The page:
I have the 11-16, had the 16-85 and have the 70-300VR, 50mm1.4 and 60 micro. The 11-16 stays in my bag for landscapes.
    Always learning.
  • tcole1983tcole1983 Posts: 981Member
    I have purchased from Amazon, Adorama, and B&H. Always had good service from all.

    My final thought was if you are getting a lens with VR I would really worry less about the tripod now. Until you know you are going to use it...I really don't think it is worth the money if you aren't going to use it much.
    D5200, D5000, S31, 18-55 VR, 17-55 F2.8, 35 F1.8G, 105 F2.8 VR, 300 F4 AF-S (Previously owned 18-200 VRI, Tokina 12-24 F4 II)
  • PhotobugPhotobug Posts: 5,203Member
    KEH has been around a long time. I have sold lens and cameras to them years ago and just last month they were in town and I did not accept their offer for a film camera and lens.

    For used lens, Adorama & BEH & eBay are good. On eBay, be sure to ask your questions before buying. I have had great luck selling lens on eBay, but I grade very conservatively to the buyer is always pleased with his purchase.
    D750 & D7100 | 24-70 F2.8 G AF-S ED, 70-200 F2.8 AF VR, TC-14E III, TC-1.7EII, 35 F2 AF D, 50mm F1.8G, 105mm G AF-S VR | Backup & Wife's Gear: D5500 & Sony HX50V | 18-140 AF-S ED VR DX, 55-300 AF-S G VR DX |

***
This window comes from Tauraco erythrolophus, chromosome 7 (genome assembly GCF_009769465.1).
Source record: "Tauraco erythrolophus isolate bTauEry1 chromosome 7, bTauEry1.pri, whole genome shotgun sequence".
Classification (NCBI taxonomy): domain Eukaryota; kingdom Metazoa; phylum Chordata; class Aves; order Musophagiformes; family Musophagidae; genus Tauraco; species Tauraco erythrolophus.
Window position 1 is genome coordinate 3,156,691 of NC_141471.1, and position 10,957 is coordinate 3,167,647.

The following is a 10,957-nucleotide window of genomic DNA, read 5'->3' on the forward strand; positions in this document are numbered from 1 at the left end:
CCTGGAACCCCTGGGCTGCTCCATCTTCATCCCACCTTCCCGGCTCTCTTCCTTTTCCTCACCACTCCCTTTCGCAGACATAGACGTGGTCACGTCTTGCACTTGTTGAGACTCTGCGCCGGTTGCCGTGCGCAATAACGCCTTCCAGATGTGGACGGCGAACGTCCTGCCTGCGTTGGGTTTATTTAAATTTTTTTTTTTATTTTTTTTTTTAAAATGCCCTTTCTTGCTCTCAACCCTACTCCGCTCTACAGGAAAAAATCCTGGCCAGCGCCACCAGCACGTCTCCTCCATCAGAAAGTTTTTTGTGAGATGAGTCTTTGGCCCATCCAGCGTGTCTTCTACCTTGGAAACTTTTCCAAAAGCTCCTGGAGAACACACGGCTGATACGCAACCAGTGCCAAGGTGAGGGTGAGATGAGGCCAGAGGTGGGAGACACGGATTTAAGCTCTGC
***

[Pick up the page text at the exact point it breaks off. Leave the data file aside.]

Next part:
|SB-800, Amaran Halo LED Ring light | MB-D16 grip| Gitzo GT3541 + RRS BH-55LR, Gitzo GM2942 + Sirui L-10 | RRS gear | Lowepro, ThinkTank, & Hoodman gear | BosStrap | Vello Freewave Plus wireless Remote, Leica Lens Cleaning Cloth |
  • KnockKnockKnockKnock Posts: 394Member
    18-140 VR DX
    50mm 1.8 AF-S

    The new 18-140 is supposed to be the better of the general walkarounds + decent zooms. It will have no problem creating great landscapes. The 50 is the bargain low light lens, and the 75mm equivalent I find very useful for DX - especially for objects and people.

    I have the 35 1.8, and love it on its own, but in good light when you're not using f/1.8, a decent zoom is good enough, and when I'm in low light, I seem to reach for the 50mm more often.

    A lot of this is just shooting in the dark, so to speak. Photography is development (dang all the puns), it's the journey, you'll find yourself with bags, straps, lenses that you never would have imagined going in. Enjoy the ride.
    D7100, D60, 35mm f/1.8 DX, 50mm f/1.4, 18-105mm DX, 18-55mm VR II, Sony RX-100 ii
  • tcole1983tcole1983 Posts: 981Member
    Oh yeah last piece of advise from me. You don't need it all at one time ;)

    Get the body and a lens. Shoot for a while and then go from there. If you get hooked then you will undoubtedly be buying more gear in the future. But to start a walk around zoom and body are all you need. Add a prime later and see if you like it...get a tripod when you have a chance, flash at some point. But none of those are essential from the start.